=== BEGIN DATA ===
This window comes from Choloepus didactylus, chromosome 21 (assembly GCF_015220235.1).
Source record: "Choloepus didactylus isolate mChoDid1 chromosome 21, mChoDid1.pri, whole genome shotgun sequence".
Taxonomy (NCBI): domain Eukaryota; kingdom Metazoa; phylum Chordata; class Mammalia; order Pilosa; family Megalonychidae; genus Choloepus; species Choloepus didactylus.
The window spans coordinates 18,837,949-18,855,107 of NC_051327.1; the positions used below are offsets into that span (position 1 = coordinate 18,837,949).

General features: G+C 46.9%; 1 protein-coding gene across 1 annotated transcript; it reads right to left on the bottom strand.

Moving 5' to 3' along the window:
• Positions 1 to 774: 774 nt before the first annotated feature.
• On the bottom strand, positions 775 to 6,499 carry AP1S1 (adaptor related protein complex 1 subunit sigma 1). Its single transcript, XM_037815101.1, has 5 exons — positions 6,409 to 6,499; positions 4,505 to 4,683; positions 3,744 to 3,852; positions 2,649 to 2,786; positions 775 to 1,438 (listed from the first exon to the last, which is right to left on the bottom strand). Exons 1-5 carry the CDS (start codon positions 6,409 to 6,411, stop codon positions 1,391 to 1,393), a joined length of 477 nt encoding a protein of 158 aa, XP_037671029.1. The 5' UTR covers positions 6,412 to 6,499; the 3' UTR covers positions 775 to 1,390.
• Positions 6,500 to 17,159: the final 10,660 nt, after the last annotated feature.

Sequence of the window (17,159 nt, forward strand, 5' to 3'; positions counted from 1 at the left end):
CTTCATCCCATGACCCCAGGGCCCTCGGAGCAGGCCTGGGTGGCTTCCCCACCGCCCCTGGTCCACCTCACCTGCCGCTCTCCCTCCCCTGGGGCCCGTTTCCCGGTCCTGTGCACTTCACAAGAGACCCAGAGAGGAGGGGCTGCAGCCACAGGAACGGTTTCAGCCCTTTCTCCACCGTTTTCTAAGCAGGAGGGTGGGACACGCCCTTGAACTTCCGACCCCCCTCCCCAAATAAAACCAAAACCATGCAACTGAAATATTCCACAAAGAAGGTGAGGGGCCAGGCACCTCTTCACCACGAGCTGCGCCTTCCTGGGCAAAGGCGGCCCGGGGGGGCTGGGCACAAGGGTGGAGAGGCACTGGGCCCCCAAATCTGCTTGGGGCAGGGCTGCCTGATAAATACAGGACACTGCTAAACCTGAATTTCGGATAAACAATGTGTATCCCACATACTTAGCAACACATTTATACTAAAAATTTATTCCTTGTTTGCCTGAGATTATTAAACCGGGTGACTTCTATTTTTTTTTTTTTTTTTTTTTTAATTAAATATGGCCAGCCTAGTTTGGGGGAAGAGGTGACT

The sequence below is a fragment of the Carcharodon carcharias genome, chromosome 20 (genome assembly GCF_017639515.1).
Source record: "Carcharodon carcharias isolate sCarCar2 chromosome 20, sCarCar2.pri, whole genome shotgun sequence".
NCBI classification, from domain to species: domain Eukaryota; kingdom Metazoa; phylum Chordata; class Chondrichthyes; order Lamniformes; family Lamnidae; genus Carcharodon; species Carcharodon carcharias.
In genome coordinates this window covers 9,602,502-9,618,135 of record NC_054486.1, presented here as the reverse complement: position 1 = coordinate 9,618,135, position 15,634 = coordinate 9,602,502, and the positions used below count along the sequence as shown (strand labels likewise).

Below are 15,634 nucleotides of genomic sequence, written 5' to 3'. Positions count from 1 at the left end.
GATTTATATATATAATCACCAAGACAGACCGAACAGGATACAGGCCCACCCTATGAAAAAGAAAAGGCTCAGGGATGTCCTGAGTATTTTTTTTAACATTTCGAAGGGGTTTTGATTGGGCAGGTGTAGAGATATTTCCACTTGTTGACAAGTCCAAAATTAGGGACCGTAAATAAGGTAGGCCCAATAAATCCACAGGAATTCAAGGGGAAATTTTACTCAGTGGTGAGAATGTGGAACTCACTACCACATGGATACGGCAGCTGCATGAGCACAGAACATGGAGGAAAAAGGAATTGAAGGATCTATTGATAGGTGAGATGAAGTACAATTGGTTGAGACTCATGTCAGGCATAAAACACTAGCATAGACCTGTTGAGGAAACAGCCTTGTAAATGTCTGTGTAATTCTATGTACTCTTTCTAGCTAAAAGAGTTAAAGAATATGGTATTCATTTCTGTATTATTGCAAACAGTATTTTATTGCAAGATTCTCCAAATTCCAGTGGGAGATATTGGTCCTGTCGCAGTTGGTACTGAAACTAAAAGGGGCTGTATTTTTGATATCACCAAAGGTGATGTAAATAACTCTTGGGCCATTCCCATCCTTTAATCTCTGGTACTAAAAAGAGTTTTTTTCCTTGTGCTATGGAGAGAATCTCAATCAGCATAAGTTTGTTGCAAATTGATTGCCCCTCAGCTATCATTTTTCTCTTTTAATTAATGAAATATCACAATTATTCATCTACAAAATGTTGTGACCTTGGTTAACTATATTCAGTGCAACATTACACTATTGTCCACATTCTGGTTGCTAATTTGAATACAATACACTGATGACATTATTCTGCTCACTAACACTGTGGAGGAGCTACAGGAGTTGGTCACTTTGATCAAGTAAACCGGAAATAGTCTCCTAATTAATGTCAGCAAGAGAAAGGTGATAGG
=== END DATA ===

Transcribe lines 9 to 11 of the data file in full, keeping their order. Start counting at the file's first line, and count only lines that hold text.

• Positions 6,500 to 17,159: the final 10,660 nt, after the last annotated feature.

Sequence of the window (17,159 nt, forward strand, 5' to 3'; positions counted from 1 at the left end):
CTTCATCCCATGACCCCAGGGCCCTCGGAGCAGGCCTGGGTGGCTTCCCCACCGCCCCTGGTCCACCTCACCTGCCGCTCTCCCTCCCCTGGGGCCCGTTTCCCGGTCCTGTGCACTTCACAAGAGACCCAGAGAGGAGGGGCTGCAGCCACAGGAACGGTTTCAGCCCTTTCTCCACCGTTTTCTAAGCAGGAGGGTGGGACACGCCCTTGAACTTCCGACCCCCCTCCCCAAATAAAACCAAAACCATGCAACTGAAATATTCCACAAAGAAGGTGAGGGGCCAGGCACCTCTTCACCACGAGCTGCGCCTTCCTGGGCAAAGGCGGCCCGGGGGGGCTGGGCACAAGGGTGGAGAGGCACTGGGCCCCCAAATCTGCTTGGGGCAGGGCTGCCTGATAAATACAGGACACTGCTAAACCTGAATTTCGGATAAACAATGTGTATCCCACATACTTAGCAACACATTTATACTAAAAATTTATTCCTTGTTTGCCTGAGATTATTAAACCGGGTGACTTCTATTTTTTTTTTTTTTTTTTTTTTAATTAAATATGGCCAGCCTAGTTTGGGGGAAGAGGTGACT